For reasons that can be traced historically, there is great pressure in our current culture to put the emphasis on selfishness, to constrict our interest and concern to spheres close to ourselves. “Look after yourself, don’t mind the other fellow.” We are told, “It’s dog eat dog and devil take the hindmost.” The present general culture encourages one to be preoccupied with one’s own survival or at most the survival of one’s family. This flows out of the historical fragmentation of society. It has its roots in feudalism, in slavery, in the desperate conditions of unplanned living.

Such short-sightedness doesn’t work, of course. When through painful emotion one accepts limitations on one’s interest in the survival of others, then one is in trouble. When one buys the notion, “I’ve got to look after my family, and the government knows what it is doing in Vietnam,” then very quickly one is likely to find members of one’s family drafted to die in a Vietnam war which sufficient interest and initiative on our part would have prevented.

Less common but still familiar are “save the world” recordings that produce obsessive activity on behalf of humankind to the neglect of oneself and one’s family. Such recordings make one ineffective on all levels. Those who neglect self and family are not effective in their exhortations to their fellow humans for support on the larger causes. The individual who is a poor parent to his or her family weakens the effectiveness of his or her appeal on behalf of an endangered species or for rescuing of the atmosphere from pollution.

One needs goals on all levels at once. It is true that we are not able to do much about the Andromeda Galaxy right now, but it is also true that we will do better toward our immediate goals if we are aware that the Andromeda Galaxy is there, if we have an enlightened, rational attitude toward it and toward the rest of the universe.


In times of social crisis and collapse, such as the present, it is important for the welfare of the individual, family, and group that the great social situation be taken into account. One’s individual survival requires that one throw one’s weight on behalf of the emerging, healthy forces of society and against the familiar and imposing but destructive and dead forces of a collapsing society.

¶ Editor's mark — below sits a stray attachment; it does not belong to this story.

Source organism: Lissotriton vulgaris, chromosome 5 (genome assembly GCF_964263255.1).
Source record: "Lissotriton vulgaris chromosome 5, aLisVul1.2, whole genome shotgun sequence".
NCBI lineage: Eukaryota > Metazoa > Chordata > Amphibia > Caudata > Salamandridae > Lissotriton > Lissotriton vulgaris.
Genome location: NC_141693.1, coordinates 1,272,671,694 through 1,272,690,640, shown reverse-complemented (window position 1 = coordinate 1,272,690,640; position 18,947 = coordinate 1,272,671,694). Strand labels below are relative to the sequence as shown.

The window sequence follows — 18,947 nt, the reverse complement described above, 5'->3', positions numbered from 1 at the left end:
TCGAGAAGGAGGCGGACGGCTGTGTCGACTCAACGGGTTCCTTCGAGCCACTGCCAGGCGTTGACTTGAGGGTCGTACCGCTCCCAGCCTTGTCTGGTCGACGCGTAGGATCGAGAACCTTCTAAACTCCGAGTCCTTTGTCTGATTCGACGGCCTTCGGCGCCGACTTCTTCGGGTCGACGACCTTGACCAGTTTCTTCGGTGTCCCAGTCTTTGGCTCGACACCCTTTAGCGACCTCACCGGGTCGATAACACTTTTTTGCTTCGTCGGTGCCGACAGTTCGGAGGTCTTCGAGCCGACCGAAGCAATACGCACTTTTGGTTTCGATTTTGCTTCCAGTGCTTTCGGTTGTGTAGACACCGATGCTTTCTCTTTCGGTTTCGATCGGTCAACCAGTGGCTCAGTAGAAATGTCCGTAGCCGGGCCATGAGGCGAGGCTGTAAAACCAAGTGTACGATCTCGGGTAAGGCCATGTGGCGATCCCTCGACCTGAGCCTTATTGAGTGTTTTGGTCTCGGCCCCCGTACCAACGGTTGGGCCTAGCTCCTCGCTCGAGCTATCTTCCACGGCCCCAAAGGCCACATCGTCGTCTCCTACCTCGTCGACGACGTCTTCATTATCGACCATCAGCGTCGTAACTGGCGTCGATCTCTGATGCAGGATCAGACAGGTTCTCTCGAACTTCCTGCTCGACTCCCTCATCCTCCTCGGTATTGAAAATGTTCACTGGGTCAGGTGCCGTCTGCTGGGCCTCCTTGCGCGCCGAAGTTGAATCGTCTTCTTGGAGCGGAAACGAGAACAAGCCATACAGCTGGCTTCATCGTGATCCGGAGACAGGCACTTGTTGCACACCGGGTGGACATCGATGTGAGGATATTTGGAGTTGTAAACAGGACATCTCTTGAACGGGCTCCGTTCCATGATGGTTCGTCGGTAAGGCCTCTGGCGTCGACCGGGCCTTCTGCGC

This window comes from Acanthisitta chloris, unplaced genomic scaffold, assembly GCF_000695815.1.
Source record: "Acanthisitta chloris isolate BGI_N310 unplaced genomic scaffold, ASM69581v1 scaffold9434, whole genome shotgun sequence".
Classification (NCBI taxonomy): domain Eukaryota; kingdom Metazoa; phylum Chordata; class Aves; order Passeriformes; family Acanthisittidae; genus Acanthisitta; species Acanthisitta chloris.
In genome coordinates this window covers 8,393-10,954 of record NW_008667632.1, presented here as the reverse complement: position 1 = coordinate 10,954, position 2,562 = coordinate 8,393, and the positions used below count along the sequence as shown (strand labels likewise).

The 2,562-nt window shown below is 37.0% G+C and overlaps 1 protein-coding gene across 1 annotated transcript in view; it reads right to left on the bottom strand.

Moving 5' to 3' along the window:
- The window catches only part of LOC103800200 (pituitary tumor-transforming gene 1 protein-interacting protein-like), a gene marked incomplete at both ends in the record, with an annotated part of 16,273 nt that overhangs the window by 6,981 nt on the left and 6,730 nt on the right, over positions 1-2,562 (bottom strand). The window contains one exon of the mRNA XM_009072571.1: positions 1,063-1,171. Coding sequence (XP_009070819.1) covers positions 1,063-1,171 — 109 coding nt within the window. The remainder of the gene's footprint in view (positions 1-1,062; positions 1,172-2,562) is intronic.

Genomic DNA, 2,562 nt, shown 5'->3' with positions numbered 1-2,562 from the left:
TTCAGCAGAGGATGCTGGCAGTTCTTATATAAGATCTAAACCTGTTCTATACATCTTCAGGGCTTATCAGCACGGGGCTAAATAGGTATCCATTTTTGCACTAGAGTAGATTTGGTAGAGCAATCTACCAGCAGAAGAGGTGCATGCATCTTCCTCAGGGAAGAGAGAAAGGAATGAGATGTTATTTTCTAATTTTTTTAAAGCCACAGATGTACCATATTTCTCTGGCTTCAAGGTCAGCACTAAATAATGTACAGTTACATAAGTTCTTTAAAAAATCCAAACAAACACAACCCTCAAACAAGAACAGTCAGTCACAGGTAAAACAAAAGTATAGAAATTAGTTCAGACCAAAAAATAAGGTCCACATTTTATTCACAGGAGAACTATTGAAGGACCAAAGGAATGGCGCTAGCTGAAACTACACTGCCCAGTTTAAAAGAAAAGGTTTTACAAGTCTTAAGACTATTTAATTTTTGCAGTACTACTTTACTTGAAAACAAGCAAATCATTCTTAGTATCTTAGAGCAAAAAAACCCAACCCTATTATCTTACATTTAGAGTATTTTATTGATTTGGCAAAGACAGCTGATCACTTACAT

One needs to have clear goals in all spheres at once, then allocate one’s resources sensibly to work toward each of the goals in a balanced, rational way.


As with space, so with time. We need goals for the immediate future, of course. We also need goals for each period of the future. We need to have clear-cut plans that we wish to accomplish today, tomorrow, this week, this month, this year, this decade, throughout the whole of our influence and functioning. (I refrain from saying during one’s lifetime since it seems healthier not to regard death as inevitable.)


One can have the loftiest, long-range goals; but unless one has immediate goals, the long-range ones are likely to remain daydreams while the precious minutes of present time tick by unused. Lao Tze said that a journey of a thousand miles must begin with a single step. Having set a lofty, long-range goal, one needs to calculate back from that goal to the steps it will take to accomplish it, including what needs to be done this very day.

Similarly, to set immediate goals only without long-range ones is to misuse one’s human capacity to really think and master the environment. Lack of long-range goals is quite likely to frustrate the achieving of even the immediate ones.

In counseling clients I notice over and over again that if one sets up an immediate goal of, for example, overcoming shyness by greeting and having a social chat with a person of the opposite sex, s/he will work on this goal only and will discharge much fear and embarrassment but will be a very long time in actually taking the step. If, however, in addition to setting the immediate goal of the social conversation, s/he also sets a long-range goal of having and raising a fine family, then this long-range goal places greater urgency on the shorter-range goal of a loving, dating relationship with a member of the opposite sex. If attention is directed to the long-range goal of raising a fine family, then the step of meeting and greeting a series of potential spouses tends to be taken quickly in spite of the embarrassment, with no diminution of discharge but much more activity toward the effective living of one’s life.